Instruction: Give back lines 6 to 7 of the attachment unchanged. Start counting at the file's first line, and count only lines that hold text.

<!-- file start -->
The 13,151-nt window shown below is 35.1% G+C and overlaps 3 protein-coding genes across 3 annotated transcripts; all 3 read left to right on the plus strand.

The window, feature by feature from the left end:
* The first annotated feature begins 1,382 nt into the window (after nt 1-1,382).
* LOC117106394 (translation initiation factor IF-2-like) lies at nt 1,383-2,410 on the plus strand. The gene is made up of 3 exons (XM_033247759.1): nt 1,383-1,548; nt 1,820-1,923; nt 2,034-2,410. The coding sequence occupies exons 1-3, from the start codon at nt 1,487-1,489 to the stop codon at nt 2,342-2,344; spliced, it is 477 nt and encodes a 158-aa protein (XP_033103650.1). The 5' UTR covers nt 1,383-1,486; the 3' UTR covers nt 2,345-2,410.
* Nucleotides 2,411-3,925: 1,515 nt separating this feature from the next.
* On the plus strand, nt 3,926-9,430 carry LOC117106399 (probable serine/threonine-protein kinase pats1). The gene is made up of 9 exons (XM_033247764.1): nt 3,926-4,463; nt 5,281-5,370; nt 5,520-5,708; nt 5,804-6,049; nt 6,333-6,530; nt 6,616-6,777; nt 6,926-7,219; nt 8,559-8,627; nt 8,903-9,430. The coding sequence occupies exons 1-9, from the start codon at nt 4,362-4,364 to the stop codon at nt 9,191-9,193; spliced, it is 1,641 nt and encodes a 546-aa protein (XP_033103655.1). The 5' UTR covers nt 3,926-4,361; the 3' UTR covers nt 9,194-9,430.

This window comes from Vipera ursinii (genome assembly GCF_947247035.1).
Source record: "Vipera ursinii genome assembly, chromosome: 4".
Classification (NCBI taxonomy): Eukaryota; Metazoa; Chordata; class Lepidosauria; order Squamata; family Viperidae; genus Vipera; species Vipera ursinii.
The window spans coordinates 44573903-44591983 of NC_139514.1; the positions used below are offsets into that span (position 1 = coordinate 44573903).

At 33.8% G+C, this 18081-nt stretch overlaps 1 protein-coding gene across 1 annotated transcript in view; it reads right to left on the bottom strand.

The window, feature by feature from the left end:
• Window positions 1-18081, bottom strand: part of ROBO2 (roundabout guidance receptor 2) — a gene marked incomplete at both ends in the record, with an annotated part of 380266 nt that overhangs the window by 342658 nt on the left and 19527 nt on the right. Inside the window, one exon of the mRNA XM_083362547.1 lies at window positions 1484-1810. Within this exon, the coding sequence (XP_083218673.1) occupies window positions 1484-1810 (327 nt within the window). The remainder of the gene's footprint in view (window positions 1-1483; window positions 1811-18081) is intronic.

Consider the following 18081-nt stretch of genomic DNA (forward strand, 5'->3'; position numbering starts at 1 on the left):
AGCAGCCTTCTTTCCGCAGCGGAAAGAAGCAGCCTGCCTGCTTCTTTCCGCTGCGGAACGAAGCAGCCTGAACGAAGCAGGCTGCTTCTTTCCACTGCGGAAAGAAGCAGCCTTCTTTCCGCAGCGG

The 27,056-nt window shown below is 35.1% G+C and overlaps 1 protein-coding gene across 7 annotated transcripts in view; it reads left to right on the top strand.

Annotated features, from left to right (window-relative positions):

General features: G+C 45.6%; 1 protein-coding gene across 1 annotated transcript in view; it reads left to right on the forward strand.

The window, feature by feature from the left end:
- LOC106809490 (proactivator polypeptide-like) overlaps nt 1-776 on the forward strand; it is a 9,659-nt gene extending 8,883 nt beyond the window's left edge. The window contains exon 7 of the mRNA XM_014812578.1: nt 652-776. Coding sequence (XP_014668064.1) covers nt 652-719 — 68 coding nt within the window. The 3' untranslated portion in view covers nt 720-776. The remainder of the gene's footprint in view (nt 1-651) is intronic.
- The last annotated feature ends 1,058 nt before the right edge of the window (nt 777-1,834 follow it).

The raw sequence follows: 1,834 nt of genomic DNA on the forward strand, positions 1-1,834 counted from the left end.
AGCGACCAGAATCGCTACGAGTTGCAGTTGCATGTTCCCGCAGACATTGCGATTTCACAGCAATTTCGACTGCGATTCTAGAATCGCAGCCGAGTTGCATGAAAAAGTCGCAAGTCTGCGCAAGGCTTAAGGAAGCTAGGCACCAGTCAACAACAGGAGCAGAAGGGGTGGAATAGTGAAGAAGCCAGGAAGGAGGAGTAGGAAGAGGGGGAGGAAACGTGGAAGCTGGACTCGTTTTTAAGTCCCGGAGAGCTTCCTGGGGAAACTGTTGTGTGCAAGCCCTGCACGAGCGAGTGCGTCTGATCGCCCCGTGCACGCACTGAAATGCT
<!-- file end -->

* On the plus strand, nt 3,926-9,430 carry LOC117106399 (probable serine/threonine-protein kinase pats1). The gene is made up of 9 exons (XM_033247764.1): nt 3,926-4,463; nt 5,281-5,370; nt 5,520-5,708; nt 5,804-6,049; nt 6,333-6,530; nt 6,616-6,777; nt 6,926-7,219; nt 8,559-8,627; nt 8,903-9,430. The coding sequence occupies exons 1-9, from the start codon at nt 4,362-4,364 to the stop codon at nt 9,191-9,193; spliced, it is 1,641 nt and encodes a 546-aa protein (XP_033103655.1). The 5' UTR covers nt 3,926-4,361; the 3' UTR covers nt 9,194-9,430.

This window comes from Vipera ursinii (genome assembly GCF_947247035.1).